Prescribing medications, such as for pain or the prevention of fleas, ticks and worms
Educating animals' owners about diagnoses, treatments or general care
Euthanizing animals to prevent further suffering, such as from injury or old age
17 veterinarian tools
The following is a list of 17 tools that veterinarians use to perform their duties:
A stethoscope is an instrument that medical professionals use to listen to sounds within the body. Like other doctors, veterinarians use stethoscopes to assess their patients' heartbeats, breathing, gastrointestinal activity and blood flow. All stethoscopes follow the same general design. At the end of the instrument is the chest piece, which the doctor places against the patient's body, allowing internal sounds to resonate through the piece. The sound then travels up tubing into earpieces, which the doctor places within their ears.
Related: 105 Useful Medical Terms
Like other doctors, veterinarians use thermometers to measure body temperature, which can reveal whether a patient has a fever. There are various types of thermometers that veterinarians are likely to use. Rectal or ear thermometers are the most common. These usually have disposable probes or disposable covers over the probe to prevent cross-infection between patients. Most medical professionals today use digital thermometers, which are faster and more accurate than mercury.
A speculum is a medical instrument that can be inserted into an orifice to open it and allow for viewing. A veterinarian may use a speculum to keep open an animal's mouth to examine their teeth and gums, to increase the direct view of the inside of an ear or to examine the tissue of the rectum. Some specula have a light source that provides the user with a clearer view of dark spaces.
An otoscope is a tool for looking into a particular orifice, the ear. The head of an otoscope comprises a speculum that goes into the ear, a viewing lens for the veterinarian and a bulb for illumination. The bulb beams light through the speculum, allowing a clear view of the patient's ear canal and eardrum. Veterinarians often use otoscopes to assess the cleanliness of patients' ears or to determine the cause of ear-related symptoms.
5. Nail clipper
Veterinarians of companion animals regularly use nail clippers to trim the nails of their patients. Keeping nails trimmed is important for preventing overgrowth, which can cause problems with an animal's ambulation and may even lead to nails growing into the flesh. Good nail clippers allow users to trim the nail swiftly, in a single motion, to avoid jagged nails. It's common for veterinarians to carry more than one type of nail clipper to accommodate different species of animals.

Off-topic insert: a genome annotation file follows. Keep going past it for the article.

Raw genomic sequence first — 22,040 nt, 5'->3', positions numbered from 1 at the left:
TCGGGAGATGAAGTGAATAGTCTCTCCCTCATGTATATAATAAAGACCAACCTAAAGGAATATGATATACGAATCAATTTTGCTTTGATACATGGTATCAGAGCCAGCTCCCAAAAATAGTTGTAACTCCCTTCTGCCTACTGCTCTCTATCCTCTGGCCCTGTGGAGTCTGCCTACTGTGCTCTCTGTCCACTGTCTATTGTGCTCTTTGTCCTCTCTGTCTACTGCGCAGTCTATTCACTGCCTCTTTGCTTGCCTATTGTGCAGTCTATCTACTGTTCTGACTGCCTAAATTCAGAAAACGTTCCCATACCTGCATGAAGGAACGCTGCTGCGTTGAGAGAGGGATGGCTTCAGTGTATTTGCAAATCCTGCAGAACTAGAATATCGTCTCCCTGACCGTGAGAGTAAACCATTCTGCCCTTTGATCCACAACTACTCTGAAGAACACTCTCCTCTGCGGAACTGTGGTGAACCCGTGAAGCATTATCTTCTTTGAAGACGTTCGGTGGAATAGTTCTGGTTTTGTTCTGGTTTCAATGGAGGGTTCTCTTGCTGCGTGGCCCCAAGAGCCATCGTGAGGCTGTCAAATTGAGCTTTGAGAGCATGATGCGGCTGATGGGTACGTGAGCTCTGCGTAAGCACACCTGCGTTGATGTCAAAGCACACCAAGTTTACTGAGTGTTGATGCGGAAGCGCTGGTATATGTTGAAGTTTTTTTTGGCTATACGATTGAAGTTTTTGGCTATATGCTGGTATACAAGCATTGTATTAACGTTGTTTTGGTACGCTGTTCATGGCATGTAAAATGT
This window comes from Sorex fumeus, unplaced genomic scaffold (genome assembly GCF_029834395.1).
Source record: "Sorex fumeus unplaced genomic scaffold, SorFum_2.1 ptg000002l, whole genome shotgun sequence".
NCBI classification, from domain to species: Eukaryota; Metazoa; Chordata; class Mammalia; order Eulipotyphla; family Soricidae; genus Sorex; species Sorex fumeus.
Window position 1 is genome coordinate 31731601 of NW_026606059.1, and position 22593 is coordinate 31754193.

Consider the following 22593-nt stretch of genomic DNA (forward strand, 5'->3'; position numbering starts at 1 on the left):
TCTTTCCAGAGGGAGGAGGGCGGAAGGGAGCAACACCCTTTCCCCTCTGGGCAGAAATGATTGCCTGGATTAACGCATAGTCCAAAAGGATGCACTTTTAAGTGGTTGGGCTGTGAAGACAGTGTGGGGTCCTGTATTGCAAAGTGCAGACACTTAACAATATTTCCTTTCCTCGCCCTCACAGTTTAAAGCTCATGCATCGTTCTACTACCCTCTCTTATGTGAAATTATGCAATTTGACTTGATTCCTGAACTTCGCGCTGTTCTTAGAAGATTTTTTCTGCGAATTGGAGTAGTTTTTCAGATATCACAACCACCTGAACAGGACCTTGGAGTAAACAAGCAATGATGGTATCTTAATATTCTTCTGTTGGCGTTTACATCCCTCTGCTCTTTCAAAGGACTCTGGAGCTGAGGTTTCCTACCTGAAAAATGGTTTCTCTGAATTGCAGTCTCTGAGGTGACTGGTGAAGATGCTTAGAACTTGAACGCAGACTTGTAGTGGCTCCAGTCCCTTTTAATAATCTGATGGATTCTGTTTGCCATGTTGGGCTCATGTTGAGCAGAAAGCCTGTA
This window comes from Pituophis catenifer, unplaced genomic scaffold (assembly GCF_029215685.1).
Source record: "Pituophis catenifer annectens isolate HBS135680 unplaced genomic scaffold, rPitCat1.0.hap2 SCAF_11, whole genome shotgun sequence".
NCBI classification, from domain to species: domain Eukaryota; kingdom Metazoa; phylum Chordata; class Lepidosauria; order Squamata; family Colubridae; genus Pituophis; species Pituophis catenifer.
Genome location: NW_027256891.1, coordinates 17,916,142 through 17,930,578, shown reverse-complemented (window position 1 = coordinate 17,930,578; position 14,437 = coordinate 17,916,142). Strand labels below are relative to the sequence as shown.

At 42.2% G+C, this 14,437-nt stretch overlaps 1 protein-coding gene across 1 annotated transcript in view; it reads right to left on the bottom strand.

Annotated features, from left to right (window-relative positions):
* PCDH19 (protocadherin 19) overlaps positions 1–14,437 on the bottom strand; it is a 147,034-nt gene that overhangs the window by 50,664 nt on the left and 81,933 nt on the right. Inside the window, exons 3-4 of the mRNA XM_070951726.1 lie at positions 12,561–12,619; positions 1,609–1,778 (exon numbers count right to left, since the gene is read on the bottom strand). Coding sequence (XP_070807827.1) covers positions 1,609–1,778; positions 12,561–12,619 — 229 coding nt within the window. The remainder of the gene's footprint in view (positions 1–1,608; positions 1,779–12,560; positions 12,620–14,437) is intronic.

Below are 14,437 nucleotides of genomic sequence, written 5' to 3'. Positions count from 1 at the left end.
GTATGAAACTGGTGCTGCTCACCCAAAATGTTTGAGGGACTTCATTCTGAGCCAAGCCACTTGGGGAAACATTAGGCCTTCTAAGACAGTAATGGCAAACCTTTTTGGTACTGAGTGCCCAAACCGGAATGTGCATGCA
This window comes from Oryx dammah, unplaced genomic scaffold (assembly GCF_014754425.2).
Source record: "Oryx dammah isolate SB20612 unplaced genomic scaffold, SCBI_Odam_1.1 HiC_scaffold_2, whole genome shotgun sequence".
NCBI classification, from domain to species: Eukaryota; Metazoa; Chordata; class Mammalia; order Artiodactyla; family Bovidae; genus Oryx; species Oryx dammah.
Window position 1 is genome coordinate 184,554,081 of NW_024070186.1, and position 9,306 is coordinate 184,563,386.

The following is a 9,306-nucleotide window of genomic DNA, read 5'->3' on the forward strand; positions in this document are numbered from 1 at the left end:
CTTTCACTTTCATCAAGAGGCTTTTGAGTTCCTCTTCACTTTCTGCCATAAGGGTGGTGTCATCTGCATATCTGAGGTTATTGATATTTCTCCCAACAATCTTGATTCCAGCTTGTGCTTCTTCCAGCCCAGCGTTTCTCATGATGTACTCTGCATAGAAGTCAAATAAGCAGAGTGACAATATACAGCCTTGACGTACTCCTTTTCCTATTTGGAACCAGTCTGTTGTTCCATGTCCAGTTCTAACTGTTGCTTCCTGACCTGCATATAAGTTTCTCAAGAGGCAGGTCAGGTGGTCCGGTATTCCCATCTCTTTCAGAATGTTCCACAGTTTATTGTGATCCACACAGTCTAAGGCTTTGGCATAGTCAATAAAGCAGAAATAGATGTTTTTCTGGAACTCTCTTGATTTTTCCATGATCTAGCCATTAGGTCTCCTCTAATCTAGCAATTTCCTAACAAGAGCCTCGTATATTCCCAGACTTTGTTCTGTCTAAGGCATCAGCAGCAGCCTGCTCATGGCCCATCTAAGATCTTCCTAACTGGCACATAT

6. Hoof grinder
A hoof grinder serves a similar purpose as a nail clipper. It's a disc that livestock and large animal veterinarians use to smooth hooves. Like overgrown nails in domestic pets, hooves can cause discomfort and problems with ambulation unless maintained. In some animals, such as cows, overgrown hooves can also cause problems with standing.
A scale is a device that measures weight. Scales for veterinarians come in various types and designs to accommodate the vastly different sizes, shapes, temperaments and considerations of animal patients. In veterinary clinics or hospitals for domestic pets, scales can be small tabletop devices or even built in to the examining table. For larger animals, the veterinarian may use a scale that resembles a broad platform, often with guardrails to keep the animal enclosed.
An autoclave is a machine that heats objects using pressurized steam. Veterinarians use autoclaves to sterilize their tools and instruments, preventing cross-infection and contamination. An autoclave is often preferable to chemical cleaning of instruments since the machine can sterilize many items at once and doesn't present the risk of corrosion.